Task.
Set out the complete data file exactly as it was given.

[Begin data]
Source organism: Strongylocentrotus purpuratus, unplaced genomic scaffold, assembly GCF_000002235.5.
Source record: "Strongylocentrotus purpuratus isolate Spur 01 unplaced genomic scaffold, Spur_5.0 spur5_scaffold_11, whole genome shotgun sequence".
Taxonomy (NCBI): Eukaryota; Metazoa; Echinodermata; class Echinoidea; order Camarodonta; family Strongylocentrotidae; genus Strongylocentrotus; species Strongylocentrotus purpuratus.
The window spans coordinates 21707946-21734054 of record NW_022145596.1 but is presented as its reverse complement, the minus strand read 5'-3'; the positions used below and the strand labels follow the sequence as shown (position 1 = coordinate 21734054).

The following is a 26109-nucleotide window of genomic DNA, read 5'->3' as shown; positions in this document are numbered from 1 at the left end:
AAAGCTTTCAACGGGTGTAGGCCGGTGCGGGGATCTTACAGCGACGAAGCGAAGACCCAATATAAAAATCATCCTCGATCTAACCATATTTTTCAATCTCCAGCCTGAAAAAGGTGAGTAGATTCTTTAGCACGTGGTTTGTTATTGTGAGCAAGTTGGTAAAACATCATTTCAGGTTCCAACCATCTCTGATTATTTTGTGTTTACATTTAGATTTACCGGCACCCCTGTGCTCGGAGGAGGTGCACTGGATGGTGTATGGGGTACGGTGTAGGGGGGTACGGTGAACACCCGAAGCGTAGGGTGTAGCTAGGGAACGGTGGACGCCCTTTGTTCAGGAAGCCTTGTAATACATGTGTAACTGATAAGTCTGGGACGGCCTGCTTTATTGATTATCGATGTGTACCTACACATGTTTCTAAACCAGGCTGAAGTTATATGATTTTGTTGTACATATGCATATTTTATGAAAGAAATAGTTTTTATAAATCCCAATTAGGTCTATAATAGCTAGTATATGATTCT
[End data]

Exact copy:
Source organism: Strongylocentrotus purpuratus, unplaced genomic scaffold, assembly GCF_000002235.5.
Source record: "Strongylocentrotus purpuratus isolate Spur 01 unplaced genomic scaffold, Spur_5.0 spur5_scaffold_11, whole genome shotgun sequence".
Taxonomy (NCBI): Eukaryota; Metazoa; Echinodermata; class Echinoidea; order Camarodonta; family Strongylocentrotidae; genus Strongylocentrotus; species Strongylocentrotus purpuratus.
The window spans coordinates 21707946-21734054 of record NW_022145596.1 but is presented as its reverse complement, the minus strand read 5'-3'; the positions used below and the strand labels follow the sequence as shown (position 1 = coordinate 21734054).

The following is a 26109-nucleotide window of genomic DNA, read 5'->3' as shown; positions in this document are numbered from 1 at the left end:
AAAGCTTTCAACGGGTGTAGGCCGGTGCGGGGATCTTACAGCGACGAAGCGAAGACCCAATATAAAAATCATCCTCGATCTAACCATATTTTTCAATCTCCAGCCTGAAAAAGGTGAGTAGATTCTTTAGCACGTGGTTTGTTATTGTGAGCAAGTTGGTAAAACATCATTTCAGGTTCCAACCATCTCTGATTATTTTGTGTTTACATTTAGATTTACCGGCACCCCTGTGCTCGGAGGAGGTGCACTGGATGGTGTATGGGGTACGGTGTAGGGGGGTACGGTGAACACCCGAAGCGTAGGGTGTAGCTAGGGAACGGTGGACGCCCTTTGTTCAGGAAGCCTTGTAATACATGTGTAACTGATAAGTCTGGGACGGCCTGCTTTATTGATTATCGATGTGTACCTACACATGTTTCTAAACCAGGCTGAAGTTATATGATTTTGTTGTACATATGCATATTTTATGAAAGAAATAGTTTTTATAAATCCCAATTAGGTCTATAATAGCTAGTATATGATTCT